Artsakh Public TV During Four-Day War

“At Artsakh Public TV we get so many illogical calls and accusations over the course of a day. We understand people, but they have no idea that each of us has a relative on the front, that trying to smile on screen for the second day now, Tsovik’s husband is on the frontline; that Samvel has proclaimed on air news of the death of the child who grew up on his lap; that there are people who for several days are unaware of their relative on the frontline; that we eagerly call our colleagues who departed for the area, dismissing bad thoughts… that 10-year-old Nare coming from school to her mom’s workplace and discovering her mother not in the room at the moment might ask, is my mom on the frontline? that we too live in Stepanakert, with everyone, with everyone’s pain, also with our personal [matters], which we try to hide…”

Artsakh Public TV journalist Lusine Avanesyan posted this status update [in Armenian] on her Facebook page during the four-day clashes. 

Recently, in conversation, Lusine said the hardest thing was answering people’s calls made off the air. “They would call and ask, why don’t you say that we have losses here? why don’t you say where such-and-such official is? A distinguished teacher called and said, please, announce that we will shoot whoever spreads panic-ridden news in the city. I said, ma’am, you have to help us in answering them; she says, I already answered to one person on the bus, and provides a harsh characterization.”

The boys were working off-site and, as someone who had done the news broadcast job in the past, Lusine inadvertently assumed the role of organizing the everyday work. “Being a calm person by nature, I became so hysterical these days…”

She is especially dissatisfied that their first urgent broadcast of news of the war that started at night was very late — it came after noon (on regular days, the first news broadcast is at 5 pm).

And in this regard, there was envy toward journalists from outside, including Armenia, who quickly reported their news. “In the first two days, it — Artsakh — was almost caught in an information blockade. To date, we have been unable to get the most anticipated words ‘dear compatriots…’ uttered from any official’s lips, and the people were waiting for this, and not for the statements directed to the outside world.”

“There was little attention to the internal demand for information. Everything was done for those having satellite broadcasting to disseminate more information, but they didn’t consider that the local audience needed local remarks. Our TV station wasn’t even invited to the NKR [Nagorno-Karabakh Republic] president’s meeting with journalists, which took place the day following military actions.”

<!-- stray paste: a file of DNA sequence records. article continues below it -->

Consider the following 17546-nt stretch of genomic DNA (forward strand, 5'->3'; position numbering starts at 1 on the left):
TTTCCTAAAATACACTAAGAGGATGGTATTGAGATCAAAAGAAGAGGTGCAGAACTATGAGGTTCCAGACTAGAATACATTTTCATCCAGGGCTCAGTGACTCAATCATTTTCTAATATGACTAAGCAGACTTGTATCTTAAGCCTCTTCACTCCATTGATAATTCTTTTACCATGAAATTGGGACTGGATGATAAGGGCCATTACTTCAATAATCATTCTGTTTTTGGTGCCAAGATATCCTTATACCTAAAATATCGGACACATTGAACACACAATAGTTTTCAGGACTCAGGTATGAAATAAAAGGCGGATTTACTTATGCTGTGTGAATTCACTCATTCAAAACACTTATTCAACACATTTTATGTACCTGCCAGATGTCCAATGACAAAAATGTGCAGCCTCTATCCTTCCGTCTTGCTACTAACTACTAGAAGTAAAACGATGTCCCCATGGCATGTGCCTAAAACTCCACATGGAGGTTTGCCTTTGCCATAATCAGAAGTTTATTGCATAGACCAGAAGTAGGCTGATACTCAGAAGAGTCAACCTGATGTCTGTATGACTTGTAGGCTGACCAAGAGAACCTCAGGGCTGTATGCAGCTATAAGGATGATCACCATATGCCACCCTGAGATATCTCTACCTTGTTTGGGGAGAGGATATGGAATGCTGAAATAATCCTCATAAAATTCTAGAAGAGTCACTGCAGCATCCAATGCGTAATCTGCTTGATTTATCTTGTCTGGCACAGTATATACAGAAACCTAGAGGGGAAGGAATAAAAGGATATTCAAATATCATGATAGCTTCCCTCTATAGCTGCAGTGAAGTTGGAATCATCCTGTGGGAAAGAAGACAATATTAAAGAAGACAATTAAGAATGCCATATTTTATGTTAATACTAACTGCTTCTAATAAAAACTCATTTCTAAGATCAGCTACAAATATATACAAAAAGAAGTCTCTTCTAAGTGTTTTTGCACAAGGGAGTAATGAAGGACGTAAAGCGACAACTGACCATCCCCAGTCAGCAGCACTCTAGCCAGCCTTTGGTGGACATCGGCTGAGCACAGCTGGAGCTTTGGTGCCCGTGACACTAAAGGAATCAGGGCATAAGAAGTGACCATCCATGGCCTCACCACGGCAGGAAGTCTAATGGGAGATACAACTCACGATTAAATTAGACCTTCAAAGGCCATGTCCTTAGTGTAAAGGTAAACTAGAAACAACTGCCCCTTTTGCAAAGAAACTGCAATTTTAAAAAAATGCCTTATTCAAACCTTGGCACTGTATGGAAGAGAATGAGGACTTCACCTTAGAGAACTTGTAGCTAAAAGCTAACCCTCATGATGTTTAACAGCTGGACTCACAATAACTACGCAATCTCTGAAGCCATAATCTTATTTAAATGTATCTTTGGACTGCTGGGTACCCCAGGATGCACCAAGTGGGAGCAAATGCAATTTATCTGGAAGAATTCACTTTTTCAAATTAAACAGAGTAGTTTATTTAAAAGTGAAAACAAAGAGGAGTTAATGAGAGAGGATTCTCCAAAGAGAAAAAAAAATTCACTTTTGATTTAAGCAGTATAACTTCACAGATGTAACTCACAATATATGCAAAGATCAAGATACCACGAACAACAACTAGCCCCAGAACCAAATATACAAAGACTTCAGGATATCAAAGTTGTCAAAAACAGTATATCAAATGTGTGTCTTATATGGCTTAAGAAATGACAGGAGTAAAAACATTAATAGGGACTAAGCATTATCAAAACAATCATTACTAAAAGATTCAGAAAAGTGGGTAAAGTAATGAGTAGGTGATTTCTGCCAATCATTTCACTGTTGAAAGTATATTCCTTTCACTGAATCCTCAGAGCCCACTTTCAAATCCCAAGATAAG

Were the journalists who went to frontline afraid?

I don’t think so. All are boys have served [in the army]: Genady Yeremyan, Norayr Hovsepyan. And the camera operators working with them are largely people hardened by war: Benik Gharakhanyan, Artavazd Grigoryan, Merujan Hayrapetyan. Only camera operator Hayk Babayan is young. 

Does Artsakh Public TV have special helmets and bulletproof vests for journalists? Those that are not the same color as the military uniform.

Noooo, what bulletproof vest, what helmet? Whatever the soldiers at the posts give [us], that’s it.

But you know that a reporter working in a war zone shouldn’t wear a military uniform, right?

We know, of course, we know. But in this case, personal safety is more important than what’s indicated in international conventions. And for employees of Artsakh media outlets, the boundary between the battlefront and job duties is a little incomprehensible.

Sometimes us girls would prepare for broadcast the material the boys brought back from the field. My girls also bore another responsibility — to instill calm also with our appearance and behavior. With an appearance that favorably differs at least from the everyday, a smile, to be the first to speak even to those with whom you don’t have such close contact — you tried to alleviate the tension, the anxiety somewhat.

I, conducting an interview from my comfortable desk in Yerevan, felt very small from Lusine’s stories. And, perhaps, not wanting to sadden me, my Artsakh colleague at the end told me one of their happy stories of those stressful days:

“In the department, we had been complaining for a few months that one of our curtain was fraying, falling apart. The management turned a deaf ear. On the morning of April 3, when all of us, stressed, everyone was occupied with their relatives and the day’s broadcast, suddenly our superintendent and our handyman came with new curtains and began to hang them. For a moment, it seems, we had entered another world.”

Ruzanna Khachatrian

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